In early October, the Environment Programme’s Larry MacFaul was invited to participate in a stakeholder consultation on the UK’s timber procurement policy and level of service provided by the Central Point of Expertise for Timber Procurement or ‘CPET’. During October, the Environment Programme also attended a meeting to discuss how stakeholders can collaborate to address the exploitation of Flags of Convenience by illegal ‘pirate’ fishing vessels. This meeting, held in London, was hosted by the Environmental Justice Foundation and the Foundation for International Environmental Law and Development. The event brought together representatives from a range of NGOs, policy think-tanks, academic institutions, trade unions and other interest groups.
In November, Larry was invited to participate in a civil society consultation on the UK government initiative for a new Forest Governance, Markets and Climate (FGMC) programme. The purpose of the meeting was to review the proposed programme’s purpose, outputs and scope. Set up by the UK Department for International Development (DFID), the programme will build on the current Forest Governance and Trade Programme, due to end in 2011. This consultation took place in London, in the offices of DFID, and included representatives from both NGOs and the private sector.
November also saw Larry spend time using his environmental expertise to help in the field of security. He travelled to Geneva in order to give a presentation in a seminar on ‘International Aspects of Arms Trade Treaty Implementation: Learning from existing international agreements’. The seminar, which ran between 10-11 November, was hosted by Saferworld and included representatives from governments and international organizations.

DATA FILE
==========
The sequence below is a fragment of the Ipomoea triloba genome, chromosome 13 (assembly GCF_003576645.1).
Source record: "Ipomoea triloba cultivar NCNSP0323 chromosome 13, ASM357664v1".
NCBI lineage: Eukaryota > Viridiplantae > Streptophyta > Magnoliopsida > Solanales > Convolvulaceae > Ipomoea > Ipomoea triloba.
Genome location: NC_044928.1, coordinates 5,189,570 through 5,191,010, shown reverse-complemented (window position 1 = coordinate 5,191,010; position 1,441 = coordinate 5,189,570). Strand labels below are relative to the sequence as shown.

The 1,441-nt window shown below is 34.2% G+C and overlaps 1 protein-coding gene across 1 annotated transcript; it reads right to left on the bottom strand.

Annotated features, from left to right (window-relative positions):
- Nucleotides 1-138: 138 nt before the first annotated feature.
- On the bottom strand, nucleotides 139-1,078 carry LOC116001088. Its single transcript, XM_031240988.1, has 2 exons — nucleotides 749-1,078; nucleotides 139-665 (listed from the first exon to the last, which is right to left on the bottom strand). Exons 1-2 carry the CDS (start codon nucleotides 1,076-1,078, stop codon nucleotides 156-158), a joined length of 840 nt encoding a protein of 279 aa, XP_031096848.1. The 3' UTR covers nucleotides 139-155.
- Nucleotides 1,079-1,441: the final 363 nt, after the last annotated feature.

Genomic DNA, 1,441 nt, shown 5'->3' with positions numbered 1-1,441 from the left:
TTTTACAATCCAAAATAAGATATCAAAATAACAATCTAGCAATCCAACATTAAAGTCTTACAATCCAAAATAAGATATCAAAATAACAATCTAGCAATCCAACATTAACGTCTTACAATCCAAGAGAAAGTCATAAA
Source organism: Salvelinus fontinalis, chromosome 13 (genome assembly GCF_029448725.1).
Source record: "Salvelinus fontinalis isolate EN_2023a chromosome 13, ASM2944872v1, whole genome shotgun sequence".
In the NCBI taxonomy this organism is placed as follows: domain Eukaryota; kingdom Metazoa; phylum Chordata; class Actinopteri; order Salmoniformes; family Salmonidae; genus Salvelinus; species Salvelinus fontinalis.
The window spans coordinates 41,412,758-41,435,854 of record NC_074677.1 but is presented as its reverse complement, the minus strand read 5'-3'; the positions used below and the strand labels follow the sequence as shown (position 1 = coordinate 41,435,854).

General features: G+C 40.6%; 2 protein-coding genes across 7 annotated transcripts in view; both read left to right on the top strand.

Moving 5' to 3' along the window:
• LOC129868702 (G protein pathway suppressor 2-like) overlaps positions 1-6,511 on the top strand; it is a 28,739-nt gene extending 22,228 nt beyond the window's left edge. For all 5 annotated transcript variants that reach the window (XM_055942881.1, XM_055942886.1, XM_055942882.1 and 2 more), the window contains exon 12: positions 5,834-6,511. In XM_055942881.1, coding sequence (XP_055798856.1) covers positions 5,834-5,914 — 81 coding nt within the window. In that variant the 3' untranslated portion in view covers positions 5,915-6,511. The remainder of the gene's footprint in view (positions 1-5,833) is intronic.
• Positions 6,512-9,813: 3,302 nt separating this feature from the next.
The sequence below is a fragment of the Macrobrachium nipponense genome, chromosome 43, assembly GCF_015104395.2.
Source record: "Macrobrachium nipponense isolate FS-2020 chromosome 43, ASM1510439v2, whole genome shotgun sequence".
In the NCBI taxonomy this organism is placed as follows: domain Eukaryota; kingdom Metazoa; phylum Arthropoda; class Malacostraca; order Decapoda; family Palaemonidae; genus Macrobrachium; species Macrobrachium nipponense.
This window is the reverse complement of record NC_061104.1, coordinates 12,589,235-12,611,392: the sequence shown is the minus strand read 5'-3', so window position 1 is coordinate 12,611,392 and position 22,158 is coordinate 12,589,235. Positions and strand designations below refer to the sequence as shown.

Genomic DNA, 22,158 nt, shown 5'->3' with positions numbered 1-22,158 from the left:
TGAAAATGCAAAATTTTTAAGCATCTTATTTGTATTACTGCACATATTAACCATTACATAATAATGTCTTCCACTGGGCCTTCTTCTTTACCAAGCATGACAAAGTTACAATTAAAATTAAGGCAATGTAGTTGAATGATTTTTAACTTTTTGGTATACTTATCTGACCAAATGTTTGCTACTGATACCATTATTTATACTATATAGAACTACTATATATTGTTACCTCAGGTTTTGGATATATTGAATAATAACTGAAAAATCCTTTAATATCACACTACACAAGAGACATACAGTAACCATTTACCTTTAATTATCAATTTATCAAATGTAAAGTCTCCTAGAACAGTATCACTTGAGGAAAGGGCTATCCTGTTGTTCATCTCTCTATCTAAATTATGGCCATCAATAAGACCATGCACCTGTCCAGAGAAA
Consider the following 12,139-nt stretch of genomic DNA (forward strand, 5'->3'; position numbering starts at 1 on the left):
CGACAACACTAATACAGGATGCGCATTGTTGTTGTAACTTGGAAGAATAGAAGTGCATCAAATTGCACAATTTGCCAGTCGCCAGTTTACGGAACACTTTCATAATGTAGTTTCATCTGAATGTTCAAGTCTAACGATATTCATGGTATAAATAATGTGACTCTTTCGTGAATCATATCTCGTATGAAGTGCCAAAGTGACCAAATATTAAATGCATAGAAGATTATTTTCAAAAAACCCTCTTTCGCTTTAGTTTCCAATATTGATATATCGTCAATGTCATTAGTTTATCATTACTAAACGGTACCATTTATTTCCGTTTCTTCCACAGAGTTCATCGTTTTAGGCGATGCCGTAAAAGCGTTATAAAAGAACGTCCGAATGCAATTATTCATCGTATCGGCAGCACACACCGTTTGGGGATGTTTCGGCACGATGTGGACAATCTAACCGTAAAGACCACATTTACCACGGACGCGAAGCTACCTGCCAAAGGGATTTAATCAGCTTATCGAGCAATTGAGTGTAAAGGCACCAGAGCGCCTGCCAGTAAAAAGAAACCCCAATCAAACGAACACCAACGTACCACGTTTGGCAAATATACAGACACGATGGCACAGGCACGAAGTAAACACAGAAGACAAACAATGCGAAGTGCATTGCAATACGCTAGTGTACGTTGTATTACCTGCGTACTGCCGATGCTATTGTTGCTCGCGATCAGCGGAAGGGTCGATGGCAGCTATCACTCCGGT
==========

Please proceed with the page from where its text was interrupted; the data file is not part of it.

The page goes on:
The aim of the Saferworld seminar was to examine what kind of provisions and institutional architecture the nascent Arms Trade Treaty needs in order to ensure that it is both effective and durable. The meeting was also intended to build awareness of the importance of these issues in the negotiations on the treaty. The meeting’s sessions looked at monitoring and reporting arrangements, review processes, consultations and dispute settlement, and capacity building.
The seminar included speakers on a range of international agreements and structures—including on conventional arms transfers, the Biological and Toxin Weapons Convention, the Chemical Weapons Convention, UN Security Council Resolution 1540, the convention on nuclear safety, international human rights instruments, the World Trade Organization and various environmental treaties.
Mr MacFaul gave his presentation during the session on Monitoring Implementation. In his presentation, he provided an overview of the institutional bodies and processes that make up the UN climate regime and the rationale for their establishment. He also contributed to the debate using VERTIC’s experience in policies and measures on trade in natural resources. Owen Greene, Co-Chair of VERTIC’s Board of Directors, also presented in this session, drawing lessons from the Montreal Protocol on Ozone Depleting Substances.